“I have heard from members concerned about her ability to carry out the job as conference chair, to carry out the message,” he told Fox News May 4. “We all need to be working as one if we’re able to win the majority.”
More:Liz Cheney persists in pushing back on Trump’s election claims despite perilous position in GOP
On a hot mic, McCarthy told Fox News anchor Steve Doocy off-air: “I’ve had it with… I’ve had it with her. You know, I’ve lost confidence… Well, someone just has to bring a motion, but I assume that will probably take place.” The comment was first reported by Axios and confirmed by CNN.
More:Rep. Liz Cheney writes in op-ed that GOP is at a ‘turning point,’ calls out McCarthy comments on Trump
In a recent Washington Post op-ed, Cheney called out McCarthy for changing his stance on Trump, saying he “left no doubt” about Trump’s guilt in his public remarks days after Jan. 6.
“On the floor of the House on Jan. 13, McCarthy said: ‘The president bears responsibility for Wednesday’s attack on Congress by mob rioters. He should have immediately denounced the mob when he saw what was unfolding.’ Now, McCarthy has changed his story,” she wrote.
“The Republican Party is at a turning point, and Republicans must decide whether we are going to choose truth and fidelity to the Constitution,” wrote Cheney. “In the immediate wake of the violence of Jan. 6, almost all of us knew the gravity and the cause of what had just happened – we had witnessed it firsthand.”
The possible ouster of Cheney, the daughter of former Vice President Dick Cheney, represents continued tension in the GOP between two distinct camps: those loyal to Trump and his voter fraud claims and more mainstream Republicans.
In her op-ed, Cheney did not mince her words about the current situation and the “cult of personality” of Trump.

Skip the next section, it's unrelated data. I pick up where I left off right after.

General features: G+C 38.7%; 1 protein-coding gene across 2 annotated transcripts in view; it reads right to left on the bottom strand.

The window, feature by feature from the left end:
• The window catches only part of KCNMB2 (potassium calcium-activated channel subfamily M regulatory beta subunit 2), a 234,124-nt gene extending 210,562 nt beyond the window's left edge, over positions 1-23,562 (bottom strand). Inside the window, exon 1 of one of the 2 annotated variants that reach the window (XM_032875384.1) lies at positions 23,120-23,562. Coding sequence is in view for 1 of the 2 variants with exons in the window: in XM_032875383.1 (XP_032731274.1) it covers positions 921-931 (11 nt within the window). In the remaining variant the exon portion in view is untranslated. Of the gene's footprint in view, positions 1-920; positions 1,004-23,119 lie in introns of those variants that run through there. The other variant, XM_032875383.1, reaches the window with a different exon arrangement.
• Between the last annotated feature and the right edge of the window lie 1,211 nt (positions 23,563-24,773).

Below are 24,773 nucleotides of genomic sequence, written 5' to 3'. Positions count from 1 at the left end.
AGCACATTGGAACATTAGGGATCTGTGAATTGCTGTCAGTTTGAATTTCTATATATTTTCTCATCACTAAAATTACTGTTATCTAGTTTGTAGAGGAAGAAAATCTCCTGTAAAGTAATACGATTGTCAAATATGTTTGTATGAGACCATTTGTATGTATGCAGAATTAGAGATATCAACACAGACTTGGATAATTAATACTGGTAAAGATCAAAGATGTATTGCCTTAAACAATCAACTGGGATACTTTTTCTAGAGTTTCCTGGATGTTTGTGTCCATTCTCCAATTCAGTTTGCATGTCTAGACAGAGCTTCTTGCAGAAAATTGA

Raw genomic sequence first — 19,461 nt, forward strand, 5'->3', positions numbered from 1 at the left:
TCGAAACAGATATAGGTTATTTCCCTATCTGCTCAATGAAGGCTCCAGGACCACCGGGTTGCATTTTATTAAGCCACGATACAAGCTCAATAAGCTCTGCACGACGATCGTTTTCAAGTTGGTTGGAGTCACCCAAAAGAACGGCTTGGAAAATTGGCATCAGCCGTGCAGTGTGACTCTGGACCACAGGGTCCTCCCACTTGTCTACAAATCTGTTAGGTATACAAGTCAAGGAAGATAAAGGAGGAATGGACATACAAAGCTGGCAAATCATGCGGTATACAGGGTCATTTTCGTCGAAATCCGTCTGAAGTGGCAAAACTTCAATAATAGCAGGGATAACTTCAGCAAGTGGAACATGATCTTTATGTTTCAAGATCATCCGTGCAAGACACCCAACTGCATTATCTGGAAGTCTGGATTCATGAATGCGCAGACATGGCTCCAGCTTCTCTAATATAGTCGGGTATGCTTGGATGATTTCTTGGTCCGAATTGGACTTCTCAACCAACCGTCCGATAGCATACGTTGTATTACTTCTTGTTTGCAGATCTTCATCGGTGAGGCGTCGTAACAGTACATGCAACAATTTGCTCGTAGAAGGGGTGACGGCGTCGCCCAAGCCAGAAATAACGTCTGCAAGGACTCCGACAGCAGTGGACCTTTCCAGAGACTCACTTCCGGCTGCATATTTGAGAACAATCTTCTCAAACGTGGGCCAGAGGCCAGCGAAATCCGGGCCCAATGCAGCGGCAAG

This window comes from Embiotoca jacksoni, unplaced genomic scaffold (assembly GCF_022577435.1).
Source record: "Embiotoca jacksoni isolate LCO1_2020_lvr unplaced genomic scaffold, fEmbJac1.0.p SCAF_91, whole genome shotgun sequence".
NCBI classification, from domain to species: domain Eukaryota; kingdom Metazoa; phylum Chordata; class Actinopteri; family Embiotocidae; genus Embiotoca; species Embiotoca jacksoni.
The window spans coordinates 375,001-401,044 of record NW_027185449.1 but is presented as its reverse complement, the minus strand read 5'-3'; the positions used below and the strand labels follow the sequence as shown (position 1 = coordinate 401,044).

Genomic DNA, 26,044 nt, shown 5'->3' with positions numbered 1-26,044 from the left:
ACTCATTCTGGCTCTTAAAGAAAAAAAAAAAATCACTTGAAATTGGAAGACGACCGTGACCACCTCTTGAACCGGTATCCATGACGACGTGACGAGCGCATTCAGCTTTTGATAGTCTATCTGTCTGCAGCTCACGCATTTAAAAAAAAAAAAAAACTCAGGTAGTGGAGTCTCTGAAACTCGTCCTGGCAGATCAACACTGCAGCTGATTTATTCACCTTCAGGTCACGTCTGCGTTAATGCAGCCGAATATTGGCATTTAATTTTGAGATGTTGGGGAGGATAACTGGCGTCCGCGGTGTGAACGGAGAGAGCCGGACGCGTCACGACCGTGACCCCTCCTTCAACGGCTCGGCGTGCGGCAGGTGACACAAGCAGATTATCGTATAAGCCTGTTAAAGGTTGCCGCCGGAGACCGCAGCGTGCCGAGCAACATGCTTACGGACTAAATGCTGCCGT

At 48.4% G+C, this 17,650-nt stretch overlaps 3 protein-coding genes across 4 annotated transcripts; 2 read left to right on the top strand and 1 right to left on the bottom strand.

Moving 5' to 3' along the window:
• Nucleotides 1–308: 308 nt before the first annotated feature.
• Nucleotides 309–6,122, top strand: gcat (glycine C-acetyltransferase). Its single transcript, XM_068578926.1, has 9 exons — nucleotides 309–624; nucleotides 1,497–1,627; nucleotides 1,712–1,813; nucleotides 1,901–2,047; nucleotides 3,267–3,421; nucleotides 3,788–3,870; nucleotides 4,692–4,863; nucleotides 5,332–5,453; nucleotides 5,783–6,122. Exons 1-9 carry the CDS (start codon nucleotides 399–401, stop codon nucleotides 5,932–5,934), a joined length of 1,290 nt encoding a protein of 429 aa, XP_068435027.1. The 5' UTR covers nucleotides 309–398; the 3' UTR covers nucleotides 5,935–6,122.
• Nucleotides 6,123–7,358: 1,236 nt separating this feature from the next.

Some Republicans, including Utah Sen. Mitt Romney, who reject the former president, have defended Cheney.
More:GOP Sen. Mitt Romney defends Rep. Liz Cheney amid Republican blowback: ‘Liz Cheney refuses to lie’
“Every person of conscience draws a line beyond which they will not go: Liz Cheney refuses to lie,” Romney tweeted May 4.
He tweeted Monday after McCarthy’s letter that “Expelling Liz Cheney from leadership won’t gain the GOP one additional voter, but it will cost us quite a few.”
On Sunday, Republicans continued to firm up their positions in the debate over whether to replace Cheney.
More:GOP takes sides on Cheney’s ouster, with one congressman calling party ‘basically the Titanic’
“Any leader who is not focused on pushing back against the radical and dangerous Biden agenda needs to be replaced,” Rep. Jim Banks, R-Ind., told “Fox News Sunday” when asked about his reasoning for opposing her leadership. Banks is chairman of the Republican Study Committee, the largest GOP caucus in Congress.
Rep. Adam Kinzinger, R-Ill., one of the few House Republicans to vote for Trump’s second impeachment, expressed support for Cheney on Sunday.
“It’s incredible. Liz Cheney is saying exactly what Kevin McCarthy said the day of the insurrection. She’s just consistently been saying it. And a few weeks later, Kevin McCarthy changed to attacking other people,” Kinzinger said on CBS News’ “Face the Nation.”
“And so, I think the reality is that we as a party need to have an internal look and a full accounting as to what led to Jan.6. I mean, right now it’s basically like we’re the Titanic. We’re in the middle of this slow sink, there’s a band on deck telling everyone it’s fine, meanwhile, Donald Trump is looking for women’s clothing trying to get on the first lifeboat,” he said.
Contributing: Jeanine Santucci, Matthew Brown